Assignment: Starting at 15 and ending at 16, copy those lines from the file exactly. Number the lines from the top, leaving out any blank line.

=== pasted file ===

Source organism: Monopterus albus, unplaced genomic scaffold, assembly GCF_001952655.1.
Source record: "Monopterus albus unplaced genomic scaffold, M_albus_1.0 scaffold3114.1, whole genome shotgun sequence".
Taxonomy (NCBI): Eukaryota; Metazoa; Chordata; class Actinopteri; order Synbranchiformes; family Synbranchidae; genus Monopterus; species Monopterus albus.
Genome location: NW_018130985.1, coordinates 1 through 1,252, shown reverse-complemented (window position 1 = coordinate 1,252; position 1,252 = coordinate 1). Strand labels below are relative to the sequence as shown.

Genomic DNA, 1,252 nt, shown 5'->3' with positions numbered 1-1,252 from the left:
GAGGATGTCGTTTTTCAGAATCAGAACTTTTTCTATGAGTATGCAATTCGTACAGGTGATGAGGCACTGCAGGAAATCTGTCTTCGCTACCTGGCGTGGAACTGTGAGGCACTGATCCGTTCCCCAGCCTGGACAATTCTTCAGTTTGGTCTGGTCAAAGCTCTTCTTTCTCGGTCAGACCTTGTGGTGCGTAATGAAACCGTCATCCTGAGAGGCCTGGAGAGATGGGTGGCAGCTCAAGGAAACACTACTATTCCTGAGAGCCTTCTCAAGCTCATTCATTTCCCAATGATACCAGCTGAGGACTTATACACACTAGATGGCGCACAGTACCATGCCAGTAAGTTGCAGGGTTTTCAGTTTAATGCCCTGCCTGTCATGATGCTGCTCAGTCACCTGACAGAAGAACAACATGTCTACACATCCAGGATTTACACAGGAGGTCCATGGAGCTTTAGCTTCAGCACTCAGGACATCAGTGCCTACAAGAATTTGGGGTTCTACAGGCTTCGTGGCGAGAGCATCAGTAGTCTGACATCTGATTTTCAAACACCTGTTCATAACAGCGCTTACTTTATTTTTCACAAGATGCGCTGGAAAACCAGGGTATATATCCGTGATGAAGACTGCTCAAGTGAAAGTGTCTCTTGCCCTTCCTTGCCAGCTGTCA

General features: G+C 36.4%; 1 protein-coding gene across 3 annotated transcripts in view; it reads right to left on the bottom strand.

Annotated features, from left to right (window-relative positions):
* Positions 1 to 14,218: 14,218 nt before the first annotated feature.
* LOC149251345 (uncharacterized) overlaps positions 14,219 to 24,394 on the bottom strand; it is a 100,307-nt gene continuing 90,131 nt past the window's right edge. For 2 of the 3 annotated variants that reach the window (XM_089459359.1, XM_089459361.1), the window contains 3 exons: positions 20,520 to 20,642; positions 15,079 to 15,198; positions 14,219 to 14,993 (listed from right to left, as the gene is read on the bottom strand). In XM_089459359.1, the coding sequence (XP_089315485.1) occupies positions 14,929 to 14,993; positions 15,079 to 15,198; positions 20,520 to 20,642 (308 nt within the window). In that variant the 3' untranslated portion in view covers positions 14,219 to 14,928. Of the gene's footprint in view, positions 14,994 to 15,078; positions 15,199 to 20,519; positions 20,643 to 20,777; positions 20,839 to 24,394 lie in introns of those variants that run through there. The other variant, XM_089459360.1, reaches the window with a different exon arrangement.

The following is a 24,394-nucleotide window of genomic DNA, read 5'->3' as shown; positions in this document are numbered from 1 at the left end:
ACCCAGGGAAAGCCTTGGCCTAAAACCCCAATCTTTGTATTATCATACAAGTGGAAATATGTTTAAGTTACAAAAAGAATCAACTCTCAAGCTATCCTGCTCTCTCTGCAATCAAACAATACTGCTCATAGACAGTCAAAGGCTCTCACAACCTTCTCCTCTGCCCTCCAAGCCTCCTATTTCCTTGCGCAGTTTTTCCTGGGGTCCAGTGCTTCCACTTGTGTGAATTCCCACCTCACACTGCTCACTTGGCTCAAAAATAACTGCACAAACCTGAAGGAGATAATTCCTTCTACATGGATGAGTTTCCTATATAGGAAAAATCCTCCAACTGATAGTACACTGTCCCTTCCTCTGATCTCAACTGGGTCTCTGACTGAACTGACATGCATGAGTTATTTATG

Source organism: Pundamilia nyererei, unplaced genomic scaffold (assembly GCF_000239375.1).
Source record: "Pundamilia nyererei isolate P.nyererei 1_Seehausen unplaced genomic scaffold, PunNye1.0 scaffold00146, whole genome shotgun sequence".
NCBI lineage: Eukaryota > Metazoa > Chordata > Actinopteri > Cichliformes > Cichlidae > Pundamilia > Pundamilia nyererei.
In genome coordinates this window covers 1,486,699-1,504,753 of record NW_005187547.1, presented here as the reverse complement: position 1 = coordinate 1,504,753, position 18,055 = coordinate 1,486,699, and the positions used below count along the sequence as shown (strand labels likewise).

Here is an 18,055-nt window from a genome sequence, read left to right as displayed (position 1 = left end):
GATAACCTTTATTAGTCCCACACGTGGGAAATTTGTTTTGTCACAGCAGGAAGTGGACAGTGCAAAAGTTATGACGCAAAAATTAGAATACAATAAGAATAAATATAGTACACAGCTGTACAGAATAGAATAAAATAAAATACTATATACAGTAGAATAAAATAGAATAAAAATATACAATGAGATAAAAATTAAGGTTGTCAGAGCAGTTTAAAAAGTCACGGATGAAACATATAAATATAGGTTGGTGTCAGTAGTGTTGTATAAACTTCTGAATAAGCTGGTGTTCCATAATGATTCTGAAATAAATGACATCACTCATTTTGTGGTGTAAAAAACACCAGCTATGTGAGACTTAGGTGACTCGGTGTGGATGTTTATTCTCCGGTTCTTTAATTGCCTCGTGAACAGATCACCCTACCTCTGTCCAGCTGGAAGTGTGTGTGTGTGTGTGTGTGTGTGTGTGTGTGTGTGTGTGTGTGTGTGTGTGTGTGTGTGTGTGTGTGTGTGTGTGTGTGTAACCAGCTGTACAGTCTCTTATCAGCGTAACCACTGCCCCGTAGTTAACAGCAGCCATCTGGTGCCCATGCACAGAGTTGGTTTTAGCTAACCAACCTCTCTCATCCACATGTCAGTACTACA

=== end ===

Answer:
NCBI lineage: Eukaryota > Metazoa > Chordata > Actinopteri > Cichliformes > Cichlidae > Pundamilia > Pundamilia nyererei.
In genome coordinates this window covers 1,486,699-1,504,753 of record NW_005187547.1, presented here as the reverse complement: position 1 = coordinate 1,504,753, position 18,055 = coordinate 1,486,699, and the positions used below count along the sequence as shown (strand labels likewise).